Young Women Lead - Journal #4

Two weeks ago, we had our very last Young Women Lead meeting. The following fortnight has been a blur of work and and a visit to London for meetings and now that I sit down and reflect, I’m only right now processing that all of this is coming to an end. It’s become such a normal part of my monthly routine, to get that time with this fabulous group of women, and I’m going to miss it so much.

It was a wonderful way to round everything off, as we went through our report line by line together. Hearing everyone’s different perspectives on one line or even one word was fascinating (especially for Amy, the linguist) and I was so impressed by everyone’s knowledge of the content and research. The work could feel quite abstract at times and seeing the report in black-and-white made our recommendations feel real. I think everyone came into the review of the report feeling quite combative, ready to fight for all of the changes they wanted to make but we agreed on almost everything!

Speaking to lots of different organisations during this process has been quite heartening. I think we’ve all realised there are people out there trying to make changes; sometimes you feel like your own little island of activism and this has given us hope that there are people out there on our team.

I was worried, coming into this process, about being a bossy boots (as I’m want to do in group projects) but my poor mental health at the start of the year ended up being weirdly valuable. I’m a bit of a control freak in everyday life and hate relying on other people but my little Tor group showed me there’s help there if I want to ask for it and the work will still get done as long as you communicate!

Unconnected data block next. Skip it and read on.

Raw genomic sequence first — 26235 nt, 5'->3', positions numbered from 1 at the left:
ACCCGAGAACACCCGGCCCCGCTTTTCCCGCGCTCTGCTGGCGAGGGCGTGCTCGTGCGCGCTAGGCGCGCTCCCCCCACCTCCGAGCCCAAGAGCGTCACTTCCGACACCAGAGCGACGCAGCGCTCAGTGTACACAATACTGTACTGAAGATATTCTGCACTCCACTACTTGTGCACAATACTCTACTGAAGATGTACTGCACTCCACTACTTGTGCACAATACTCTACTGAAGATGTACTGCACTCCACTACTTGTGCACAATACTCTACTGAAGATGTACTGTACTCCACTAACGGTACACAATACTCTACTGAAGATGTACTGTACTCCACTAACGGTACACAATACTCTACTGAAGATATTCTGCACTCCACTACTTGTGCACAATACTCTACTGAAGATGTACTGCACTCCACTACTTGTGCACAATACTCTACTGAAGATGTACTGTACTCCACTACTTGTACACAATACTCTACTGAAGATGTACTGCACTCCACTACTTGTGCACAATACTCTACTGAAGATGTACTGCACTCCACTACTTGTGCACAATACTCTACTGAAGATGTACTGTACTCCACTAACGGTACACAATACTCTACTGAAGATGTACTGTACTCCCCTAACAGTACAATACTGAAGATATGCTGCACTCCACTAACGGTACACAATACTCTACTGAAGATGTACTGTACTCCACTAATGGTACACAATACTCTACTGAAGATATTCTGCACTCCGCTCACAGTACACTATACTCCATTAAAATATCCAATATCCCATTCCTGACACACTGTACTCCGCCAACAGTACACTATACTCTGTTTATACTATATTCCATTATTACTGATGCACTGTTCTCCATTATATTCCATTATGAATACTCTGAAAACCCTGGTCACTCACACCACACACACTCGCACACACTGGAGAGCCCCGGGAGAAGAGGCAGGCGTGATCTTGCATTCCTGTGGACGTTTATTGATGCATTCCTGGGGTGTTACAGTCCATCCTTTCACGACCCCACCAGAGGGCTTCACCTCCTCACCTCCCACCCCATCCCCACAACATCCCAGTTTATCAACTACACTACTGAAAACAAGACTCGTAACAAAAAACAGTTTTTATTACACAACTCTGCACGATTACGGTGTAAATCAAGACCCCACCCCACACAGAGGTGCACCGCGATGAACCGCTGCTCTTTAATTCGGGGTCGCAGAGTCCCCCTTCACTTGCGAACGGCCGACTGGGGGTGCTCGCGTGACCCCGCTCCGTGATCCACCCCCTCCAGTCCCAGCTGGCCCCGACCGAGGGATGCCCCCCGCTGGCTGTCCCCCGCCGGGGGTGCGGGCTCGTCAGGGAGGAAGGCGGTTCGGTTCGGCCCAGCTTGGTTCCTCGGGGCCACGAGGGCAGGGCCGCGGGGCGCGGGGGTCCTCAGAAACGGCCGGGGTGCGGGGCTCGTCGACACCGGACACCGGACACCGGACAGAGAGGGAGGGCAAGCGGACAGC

I was extremely lucky with my Tor group; our communication was incredible, we were really there for each other to pick up slack if someone suddenly became busy or ill and it didn’t necessarily feel that there was one “leader” having to carry everyone else. I don’t think some of the other groups were as well balanced, with some people feeling they were carrying everyone else. From the induction meeting, I’d worked out which people I would clash with if we worked together (not that I didn’t like them, but people who would frustrate me because our brains work differently) and chose a group based on where I would be happiest rather than the area of the project I was most interested in.

The only thing I’m happy about is that I’ll have more time for the other million-and-one things I’m doing this year…other than that, I’m definitely going to cry at graduation!

Lauren Aitchison